When Paul Hogan gave an interview for Crocodile Dundee in Los Angeles (2001), he put to rest the myth that there was a real Crocodile Dundee. He assured the interviewer that there was not, and that the idea for the character came from his own head. Hogan admitted that on a trip to New York he felt like a complete fish-out-of-water and the idea began to form in his head.
The Sydney Harbour Bridge is shown in the beginning of the movie from the hotel window while Sue is on the phone to New York. Paul Hogan helped paint this bridge before he started his life as an actor and was said to have kept his co-workers laughing a good bit of the time.
Despite Paul Hogan's insistence that Crocodile Dundee was his own creation, it was later revealed that the real life inspiration for the character was bushman Rod Ansell. Rod Ansell became popular in Australia in 1977 when his boat capsized during a solo hunting expedition and he had to spend two months trapped in the wilderness. He survived by drinking cow blood, sleeping with snakes and occasionally fighting and decapitating the odd crocodile. During a later BBC interview about his adventure (which he reportedly attended barefoot), Ansell mentioned that the hotel they'd put him in was very nice and all but he'd decided to sleep on the floor. Oddly enough, it was this little detail - not any of the animal fighting stuff - that inspired Crocodile Dundee. Unfortunately, Ansell didn't see a cent from the use of his story and his life and marriage fell apart and he eventually developed a drug habit which culminated into a shootout with police officers, killing one. Some say he was driven mad due to his exclusion from the success of the Crocodile Dundee movies - the production company even banned him from starting his own "Crocodile Dundee tour".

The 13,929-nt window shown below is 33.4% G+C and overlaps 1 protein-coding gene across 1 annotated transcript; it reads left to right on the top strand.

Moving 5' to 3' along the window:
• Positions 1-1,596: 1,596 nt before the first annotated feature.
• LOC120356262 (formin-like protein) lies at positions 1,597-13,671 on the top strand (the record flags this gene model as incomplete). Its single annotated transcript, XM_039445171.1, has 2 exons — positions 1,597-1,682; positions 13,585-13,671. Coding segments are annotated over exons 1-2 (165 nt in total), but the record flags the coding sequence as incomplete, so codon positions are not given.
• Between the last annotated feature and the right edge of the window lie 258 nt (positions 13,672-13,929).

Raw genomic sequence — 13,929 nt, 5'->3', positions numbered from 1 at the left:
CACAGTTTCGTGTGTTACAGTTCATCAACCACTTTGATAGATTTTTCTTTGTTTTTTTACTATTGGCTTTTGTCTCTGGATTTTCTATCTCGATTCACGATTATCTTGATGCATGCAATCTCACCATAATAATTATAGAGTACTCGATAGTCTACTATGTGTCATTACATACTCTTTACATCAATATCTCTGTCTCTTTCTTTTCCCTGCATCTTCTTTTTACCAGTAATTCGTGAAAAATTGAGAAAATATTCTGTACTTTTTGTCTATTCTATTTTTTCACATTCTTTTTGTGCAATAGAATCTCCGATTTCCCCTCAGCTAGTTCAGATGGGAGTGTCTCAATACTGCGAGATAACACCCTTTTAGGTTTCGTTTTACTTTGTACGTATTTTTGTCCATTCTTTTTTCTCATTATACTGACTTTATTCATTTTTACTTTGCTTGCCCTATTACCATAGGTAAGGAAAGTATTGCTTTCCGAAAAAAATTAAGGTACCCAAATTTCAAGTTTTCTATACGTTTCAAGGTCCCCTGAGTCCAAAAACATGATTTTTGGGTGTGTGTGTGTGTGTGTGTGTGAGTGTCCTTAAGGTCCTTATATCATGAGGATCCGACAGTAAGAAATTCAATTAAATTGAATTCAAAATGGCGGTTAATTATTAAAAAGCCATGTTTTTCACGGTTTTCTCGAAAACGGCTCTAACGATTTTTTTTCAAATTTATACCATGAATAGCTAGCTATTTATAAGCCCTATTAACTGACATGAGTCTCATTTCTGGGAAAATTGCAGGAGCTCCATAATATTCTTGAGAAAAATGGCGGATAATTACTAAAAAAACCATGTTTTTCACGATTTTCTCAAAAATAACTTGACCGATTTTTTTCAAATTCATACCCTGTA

Crocodile Dundee (1986) was the second highest grossing film of 1986. Platoon (1986) was the third biggest film of the year, with Top Gun (1986) coming in first. It took $177 million in the US alone, and $353 million worldwide.
The film is the fifth most watched film to be broadcast on British television when it was shown on BBC1 on December 25, 1989. It attracted 21.75 million viewers. It is also the most watched film to ever be shown on the BBC, as the four films with the most viewership - Live and Let Die (1973), Jaws (1975), The Spy Who Loved Me (1977) and Diamonds Are Forever (1971) - were shown on ITV.
The abandoned lower level of the BMT Ninth Ave. station in Brooklyn was used for the subway scene near the end of the film. The route information signs were correct for service at 59th St.-Columbus Circle; however, double letter route markings had been dropped by the time the movie was released. The AA marking, for instance, had become the K.
The trivia item below may give away important plot points.
Paul Hogan had not considered writing and filming an alternate ending for the film. The alternate ending would had seen Sue arriving at the subway station only to find that she is too late and Mick has gotten on the subway train to go exploring the United States.